Probate & Estate Administration
Humphrey & Co have been assisting with the administration of estates for many years, acting either as the executors or helping lay executors.
On the loss of a loved one the Trust and Estate Support Services team at Humphrey & Co are here to provide you with the support and guidance needed at such a difficult time.
Humphrey & Co have been assisting with the administration of estates for many years, acting either as the executors or helping lay executors. Following a major change in the law we have now been formally authorised as a licensed probate firm by the Institute of Chartered Accountants in England & Wales (ICAEW). (Prior to this change only solicitors were able to carry out this work.)
We help bereaved clients with obtaining probate together with estate administration and all aspects of taxation.
Please take a look at our Probate Frequently Asked Questions below for further information.
What is Probate?
Probate is the process of proving that a Will is valid and confirming the authority of the Executors to administer the estate of a person who has died. Although Probate actually relates to an Estate where a Will was made, even if there was no Will, a similar process will still be followed and this is often referred to as Probate as well.
Do I need to obtain a Grant of Probate?
It depends on the value and contents of the Estate you are administering as to whether you need to get a Grant of Probate or not. Usually if there is a property, a large shareholding or cash assets of more than £25,000 (some institutions may differ from this amount) you will need to obtain Probate.
What do I do if there is no Will?
If a person dies without a Will their estate will be distributed in accordance with the “intestacy” laws. The deceased’s next of kin are entitled to apply for Letters of Administration (similar to a Grant of Probate) to allow them to deal with the administration of the estate.
What is a Grant of Probate?
A Grant of Probate is the document that is issued to the Executors by the Probate Registry. The document confirms the Executor’s or Personal Representative’s right to administer the deceased’s estate. This includes encashing the estate’s assets and distributing them as outlined in the Will.
What is a Personal Representative?
A personal representative is simply another name for someone who is an Executor or, if there is no Will, it is the person who has legal authority to administer the estate.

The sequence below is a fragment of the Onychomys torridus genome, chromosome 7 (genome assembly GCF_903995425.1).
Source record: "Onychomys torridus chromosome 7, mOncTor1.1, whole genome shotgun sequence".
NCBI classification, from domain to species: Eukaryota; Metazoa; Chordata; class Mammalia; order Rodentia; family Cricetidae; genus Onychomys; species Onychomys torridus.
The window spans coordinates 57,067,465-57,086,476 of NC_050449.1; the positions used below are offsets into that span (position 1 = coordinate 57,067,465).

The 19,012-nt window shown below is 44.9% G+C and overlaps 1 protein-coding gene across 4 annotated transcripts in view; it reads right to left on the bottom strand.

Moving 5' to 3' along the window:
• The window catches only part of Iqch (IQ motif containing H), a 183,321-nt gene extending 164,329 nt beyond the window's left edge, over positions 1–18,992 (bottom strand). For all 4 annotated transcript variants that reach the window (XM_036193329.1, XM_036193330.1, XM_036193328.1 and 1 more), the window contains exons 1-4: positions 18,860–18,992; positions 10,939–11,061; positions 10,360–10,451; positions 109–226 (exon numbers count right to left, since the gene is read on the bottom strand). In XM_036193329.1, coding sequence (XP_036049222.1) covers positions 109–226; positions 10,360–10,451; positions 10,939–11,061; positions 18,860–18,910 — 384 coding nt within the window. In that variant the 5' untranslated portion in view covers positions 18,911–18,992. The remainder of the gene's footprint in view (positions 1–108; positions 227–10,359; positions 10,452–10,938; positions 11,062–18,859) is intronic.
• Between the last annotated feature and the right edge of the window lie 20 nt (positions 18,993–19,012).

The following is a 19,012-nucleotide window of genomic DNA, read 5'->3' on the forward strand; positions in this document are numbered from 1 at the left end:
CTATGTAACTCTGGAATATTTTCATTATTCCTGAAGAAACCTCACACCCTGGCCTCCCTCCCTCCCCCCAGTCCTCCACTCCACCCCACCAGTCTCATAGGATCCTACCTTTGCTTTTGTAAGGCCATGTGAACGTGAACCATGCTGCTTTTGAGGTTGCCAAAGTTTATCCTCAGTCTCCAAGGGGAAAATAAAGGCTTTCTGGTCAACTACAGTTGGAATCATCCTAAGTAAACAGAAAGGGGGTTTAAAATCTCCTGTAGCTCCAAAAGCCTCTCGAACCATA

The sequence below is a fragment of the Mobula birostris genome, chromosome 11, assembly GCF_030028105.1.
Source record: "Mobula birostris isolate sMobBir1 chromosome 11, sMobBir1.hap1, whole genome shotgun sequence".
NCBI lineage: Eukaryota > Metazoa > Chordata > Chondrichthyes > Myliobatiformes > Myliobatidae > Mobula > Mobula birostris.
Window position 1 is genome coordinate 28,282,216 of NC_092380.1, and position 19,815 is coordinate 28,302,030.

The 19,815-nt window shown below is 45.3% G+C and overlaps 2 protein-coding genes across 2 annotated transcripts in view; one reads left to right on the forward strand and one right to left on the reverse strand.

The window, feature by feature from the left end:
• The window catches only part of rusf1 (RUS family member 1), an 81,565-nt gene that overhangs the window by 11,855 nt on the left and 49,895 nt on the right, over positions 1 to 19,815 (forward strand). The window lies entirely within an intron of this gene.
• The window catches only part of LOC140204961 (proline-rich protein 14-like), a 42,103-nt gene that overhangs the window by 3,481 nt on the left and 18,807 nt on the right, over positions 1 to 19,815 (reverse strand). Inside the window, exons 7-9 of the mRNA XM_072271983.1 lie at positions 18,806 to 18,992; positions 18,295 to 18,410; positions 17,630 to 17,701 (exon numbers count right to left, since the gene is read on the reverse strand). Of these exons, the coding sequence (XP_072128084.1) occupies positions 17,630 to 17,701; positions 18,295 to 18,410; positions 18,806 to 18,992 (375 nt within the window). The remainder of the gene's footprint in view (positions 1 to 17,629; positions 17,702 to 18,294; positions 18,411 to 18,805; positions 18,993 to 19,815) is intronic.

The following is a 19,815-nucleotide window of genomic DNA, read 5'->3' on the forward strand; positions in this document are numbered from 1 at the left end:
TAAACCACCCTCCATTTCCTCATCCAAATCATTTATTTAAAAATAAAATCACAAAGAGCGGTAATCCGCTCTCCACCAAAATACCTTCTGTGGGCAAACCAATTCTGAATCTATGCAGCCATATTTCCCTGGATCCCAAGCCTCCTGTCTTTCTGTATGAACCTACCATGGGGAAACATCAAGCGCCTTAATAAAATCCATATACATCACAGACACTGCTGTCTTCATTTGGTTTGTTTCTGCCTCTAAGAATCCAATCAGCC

How long will it take to obtain Probate?
Probate does often take anywhere from 6 to 12 months. It can take longer if the estate is complicated. Probate does require some laborious and highly detailed administration work.
We have a Will, but where do we start?
The Executors of the Estate are as named in the Will, but only up to four may apply for the Grant of Probate. An executor should obtain a certificate outlining the cause of death, start to arrange the funeral and register the death. Once the funeral has taken place, you should have more time to think about whether you want to get Probate for the estate yourself, or to engage a professional to do this for you.
Do I have to act as Executor if I am named in the Will?
No, you do not have to act as an Executor. You have a couple of options. The first option is to give up all rights to act as Executor as long as you have taken no steps in relation to the estate administration.
The second option, if there are other Executors named in the Will, is to choose to have 'power reserved'. This allows the other Executors to act but you can apply to 'join in' the Probate process later on if you want to or need to.
How do I calculate the value of the estate?
Add the value of all of the assets together and then deduct any liabilities of the estate. Liabilities include outstanding utility bills, mortgages, loans and any other debts owed by the deceased at the date of death.
Can I instruct Humphrey & Co to assist me with the Probate application or with the administration of the estate?
Yes, Humphrey & Co is now licensed to apply for Probate and we can assist you in just obtaining Probate or with the whole administration of the estate.
What are the costs involved in obtaining Probate?
The probate court fee for obtaining Probate if a professional is to assist you is currently £155 plus 50p per copy of the Grant. This is due to be increased as it is proposed the fee will instead be based on the value of the estate.
What are Humphrey & Co’s fees?
Our costs depend upon the work involved and the complexity of the estate. We do not charge on the basis of the value of the estate. As a guide, obtaining Probate can vary from between £750 to £1,500 plus VAT if the estate is straightforward and the basic form IHT205 is required, and £1,500 to £3,000 plus VAT if the estate is subject to inheritance tax and a form IHT400 inheritance tax account is required.
For administering an estate, after Probate has been obtained, attending to tax matters during the administration period and preparing estate accounts, our fees can typically range from between £3,000 to £15,000 plus VAT but again this will vary depending on the complexity of the estate.
We will provide a more accurate estimate at the initial meeting with the Executors.
If you are nominated an Executor of an estate, or have recently been bereaved and require assistance on any aspects of probate, please contact us on 01323 730631 or email@example.com to arrange a free initial meeting where we will outline the basic steps and advise as to how our experienced and empathetic team can assist.